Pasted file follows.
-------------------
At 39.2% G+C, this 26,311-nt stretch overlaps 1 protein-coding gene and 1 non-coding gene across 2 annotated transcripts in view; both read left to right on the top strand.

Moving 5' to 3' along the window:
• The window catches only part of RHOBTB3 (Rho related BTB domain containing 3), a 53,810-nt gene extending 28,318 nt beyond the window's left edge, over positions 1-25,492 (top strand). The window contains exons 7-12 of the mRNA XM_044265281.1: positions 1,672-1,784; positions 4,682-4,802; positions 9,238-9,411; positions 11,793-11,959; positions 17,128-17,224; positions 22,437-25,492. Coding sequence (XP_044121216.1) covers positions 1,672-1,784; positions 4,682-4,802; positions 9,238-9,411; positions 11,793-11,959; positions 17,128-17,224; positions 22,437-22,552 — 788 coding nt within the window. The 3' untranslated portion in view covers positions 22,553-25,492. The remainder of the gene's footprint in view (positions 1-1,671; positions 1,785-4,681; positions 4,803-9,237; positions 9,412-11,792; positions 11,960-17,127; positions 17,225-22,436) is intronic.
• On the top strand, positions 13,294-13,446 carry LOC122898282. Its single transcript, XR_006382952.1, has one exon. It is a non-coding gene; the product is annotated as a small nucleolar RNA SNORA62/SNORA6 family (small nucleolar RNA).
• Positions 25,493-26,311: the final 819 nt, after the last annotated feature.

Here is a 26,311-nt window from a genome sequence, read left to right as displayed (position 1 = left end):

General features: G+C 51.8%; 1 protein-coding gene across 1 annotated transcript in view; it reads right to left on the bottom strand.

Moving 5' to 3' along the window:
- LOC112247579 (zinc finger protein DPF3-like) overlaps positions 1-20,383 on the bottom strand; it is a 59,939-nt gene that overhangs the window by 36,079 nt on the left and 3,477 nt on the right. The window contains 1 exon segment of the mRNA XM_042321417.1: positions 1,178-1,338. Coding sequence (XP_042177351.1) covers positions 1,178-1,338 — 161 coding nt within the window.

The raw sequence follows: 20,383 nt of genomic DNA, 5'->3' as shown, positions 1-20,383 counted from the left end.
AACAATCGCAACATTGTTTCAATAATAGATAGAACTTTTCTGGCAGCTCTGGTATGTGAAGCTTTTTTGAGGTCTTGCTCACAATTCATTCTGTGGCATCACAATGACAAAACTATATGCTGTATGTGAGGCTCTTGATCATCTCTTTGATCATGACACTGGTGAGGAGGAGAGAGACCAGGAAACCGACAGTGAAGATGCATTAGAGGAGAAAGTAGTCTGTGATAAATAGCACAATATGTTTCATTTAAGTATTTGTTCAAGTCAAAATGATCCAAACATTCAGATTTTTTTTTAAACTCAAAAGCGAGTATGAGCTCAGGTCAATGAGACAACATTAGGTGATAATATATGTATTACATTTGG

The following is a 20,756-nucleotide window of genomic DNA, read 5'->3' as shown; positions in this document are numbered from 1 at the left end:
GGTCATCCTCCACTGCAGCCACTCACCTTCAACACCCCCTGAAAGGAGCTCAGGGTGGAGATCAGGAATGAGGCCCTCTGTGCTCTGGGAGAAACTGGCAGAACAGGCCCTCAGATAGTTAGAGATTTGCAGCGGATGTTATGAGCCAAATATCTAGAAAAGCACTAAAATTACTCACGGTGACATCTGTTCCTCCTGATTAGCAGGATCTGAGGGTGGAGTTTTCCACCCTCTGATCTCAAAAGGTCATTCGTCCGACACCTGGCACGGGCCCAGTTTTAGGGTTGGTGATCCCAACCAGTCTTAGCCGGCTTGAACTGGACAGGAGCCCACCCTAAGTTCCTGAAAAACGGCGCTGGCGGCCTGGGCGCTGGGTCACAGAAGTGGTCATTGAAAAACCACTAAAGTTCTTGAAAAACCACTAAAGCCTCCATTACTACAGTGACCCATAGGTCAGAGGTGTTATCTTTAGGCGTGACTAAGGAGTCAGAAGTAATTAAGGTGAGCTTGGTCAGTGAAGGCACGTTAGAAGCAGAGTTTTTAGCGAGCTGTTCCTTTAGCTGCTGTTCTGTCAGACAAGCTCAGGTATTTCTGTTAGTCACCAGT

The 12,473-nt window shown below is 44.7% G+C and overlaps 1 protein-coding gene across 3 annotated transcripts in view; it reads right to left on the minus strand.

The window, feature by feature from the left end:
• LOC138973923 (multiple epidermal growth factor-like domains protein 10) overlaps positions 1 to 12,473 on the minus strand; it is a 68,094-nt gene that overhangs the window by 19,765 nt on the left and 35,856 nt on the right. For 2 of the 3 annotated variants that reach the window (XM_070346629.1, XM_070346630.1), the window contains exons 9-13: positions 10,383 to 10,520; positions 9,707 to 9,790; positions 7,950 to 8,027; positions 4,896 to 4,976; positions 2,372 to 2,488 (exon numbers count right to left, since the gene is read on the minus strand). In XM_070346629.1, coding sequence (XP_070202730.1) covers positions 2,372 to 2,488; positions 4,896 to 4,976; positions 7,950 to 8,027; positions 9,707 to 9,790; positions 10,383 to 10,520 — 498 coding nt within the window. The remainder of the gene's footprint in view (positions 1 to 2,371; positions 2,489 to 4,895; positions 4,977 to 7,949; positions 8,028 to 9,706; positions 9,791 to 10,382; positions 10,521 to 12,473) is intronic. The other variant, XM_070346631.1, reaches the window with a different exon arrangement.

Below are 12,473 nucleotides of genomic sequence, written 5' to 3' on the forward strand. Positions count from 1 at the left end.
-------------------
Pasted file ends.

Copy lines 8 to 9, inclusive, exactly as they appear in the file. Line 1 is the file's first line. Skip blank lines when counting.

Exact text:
Moving 5' to 3' along the window:
- LOC112247579 (zinc finger protein DPF3-like) overlaps positions 1-20,383 on the bottom strand; it is a 59,939-nt gene that overhangs the window by 36,079 nt on the left and 3,477 nt on the right. The window contains 1 exon segment of the mRNA XM_042321417.1: positions 1,178-1,338. Coding sequence (XP_042177351.1) covers positions 1,178-1,338 — 161 coding nt within the window.